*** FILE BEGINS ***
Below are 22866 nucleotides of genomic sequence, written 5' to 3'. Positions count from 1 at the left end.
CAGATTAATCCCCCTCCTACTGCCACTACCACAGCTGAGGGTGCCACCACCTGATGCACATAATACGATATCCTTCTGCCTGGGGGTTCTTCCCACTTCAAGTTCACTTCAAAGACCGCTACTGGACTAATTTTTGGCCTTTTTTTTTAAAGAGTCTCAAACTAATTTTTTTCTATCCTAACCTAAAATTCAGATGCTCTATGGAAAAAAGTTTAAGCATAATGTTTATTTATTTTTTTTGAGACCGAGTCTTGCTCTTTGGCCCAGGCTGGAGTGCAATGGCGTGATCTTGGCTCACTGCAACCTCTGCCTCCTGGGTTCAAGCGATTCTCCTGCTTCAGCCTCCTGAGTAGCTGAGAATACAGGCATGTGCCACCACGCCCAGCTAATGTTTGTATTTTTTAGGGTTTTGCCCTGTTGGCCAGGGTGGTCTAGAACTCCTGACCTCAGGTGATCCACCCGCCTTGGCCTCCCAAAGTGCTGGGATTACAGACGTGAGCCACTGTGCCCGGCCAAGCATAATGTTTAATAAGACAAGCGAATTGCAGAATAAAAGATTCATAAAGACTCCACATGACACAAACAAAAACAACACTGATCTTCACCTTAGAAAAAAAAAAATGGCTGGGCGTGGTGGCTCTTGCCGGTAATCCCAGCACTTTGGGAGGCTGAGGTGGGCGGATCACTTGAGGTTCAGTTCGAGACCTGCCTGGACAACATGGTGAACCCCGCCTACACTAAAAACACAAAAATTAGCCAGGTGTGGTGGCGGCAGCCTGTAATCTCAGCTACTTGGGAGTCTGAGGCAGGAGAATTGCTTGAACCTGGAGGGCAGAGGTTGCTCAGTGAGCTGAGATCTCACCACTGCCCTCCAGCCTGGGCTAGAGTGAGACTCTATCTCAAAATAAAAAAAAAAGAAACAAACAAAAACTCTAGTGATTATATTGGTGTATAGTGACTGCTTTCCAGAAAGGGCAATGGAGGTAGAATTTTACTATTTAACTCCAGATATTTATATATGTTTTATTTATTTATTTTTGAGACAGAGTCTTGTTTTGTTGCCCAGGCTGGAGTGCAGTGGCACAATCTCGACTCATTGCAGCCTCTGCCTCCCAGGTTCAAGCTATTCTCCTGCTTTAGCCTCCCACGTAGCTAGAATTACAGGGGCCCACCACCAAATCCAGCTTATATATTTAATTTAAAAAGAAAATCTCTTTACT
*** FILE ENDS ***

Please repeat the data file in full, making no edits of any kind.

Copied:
Below are 22866 nucleotides of genomic sequence, written 5' to 3'. Positions count from 1 at the left end.
CAGATTAATCCCCCTCCTACTGCCACTACCACAGCTGAGGGTGCCACCACCTGATGCACATAATACGATATCCTTCTGCCTGGGGGTTCTTCCCACTTCAAGTTCACTTCAAAGACCGCTACTGGACTAATTTTTGGCCTTTTTTTTTAAAGAGTCTCAAACTAATTTTTTTCTATCCTAACCTAAAATTCAGATGCTCTATGGAAAAAAGTTTAAGCATAATGTTTATTTATTTTTTTTGAGACCGAGTCTTGCTCTTTGGCCCAGGCTGGAGTGCAATGGCGTGATCTTGGCTCACTGCAACCTCTGCCTCCTGGGTTCAAGCGATTCTCCTGCTTCAGCCTCCTGAGTAGCTGAGAATACAGGCATGTGCCACCACGCCCAGCTAATGTTTGTATTTTTTAGGGTTTTGCCCTGTTGGCCAGGGTGGTCTAGAACTCCTGACCTCAGGTGATCCACCCGCCTTGGCCTCCCAAAGTGCTGGGATTACAGACGTGAGCCACTGTGCCCGGCCAAGCATAATGTTTAATAAGACAAGCGAATTGCAGAATAAAAGATTCATAAAGACTCCACATGACACAAACAAAAACAACACTGATCTTCACCTTAGAAAAAAAAAAATGGCTGGGCGTGGTGGCTCTTGCCGGTAATCCCAGCACTTTGGGAGGCTGAGGTGGGCGGATCACTTGAGGTTCAGTTCGAGACCTGCCTGGACAACATGGTGAACCCCGCCTACACTAAAAACACAAAAATTAGCCAGGTGTGGTGGCGGCAGCCTGTAATCTCAGCTACTTGGGAGTCTGAGGCAGGAGAATTGCTTGAACCTGGAGGGCAGAGGTTGCTCAGTGAGCTGAGATCTCACCACTGCCCTCCAGCCTGGGCTAGAGTGAGACTCTATCTCAAAATAAAAAAAAAAGAAACAAACAAAAACTCTAGTGATTATATTGGTGTATAGTGACTGCTTTCCAGAAAGGGCAATGGAGGTAGAATTTTACTATTTAACTCCAGATATTTATATATGTTTTATTTATTTATTTTTGAGACAGAGTCTTGTTTTGTTGCCCAGGCTGGAGTGCAGTGGCACAATCTCGACTCATTGCAGCCTCTGCCTCCCAGGTTCAAGCTATTCTCCTGCTTTAGCCTCCCACGTAGCTAGAATTACAGGGGCCCACCACCAAATCCAGCTTATATATTTAATTTAAAAAGAAAATCTCTTTACT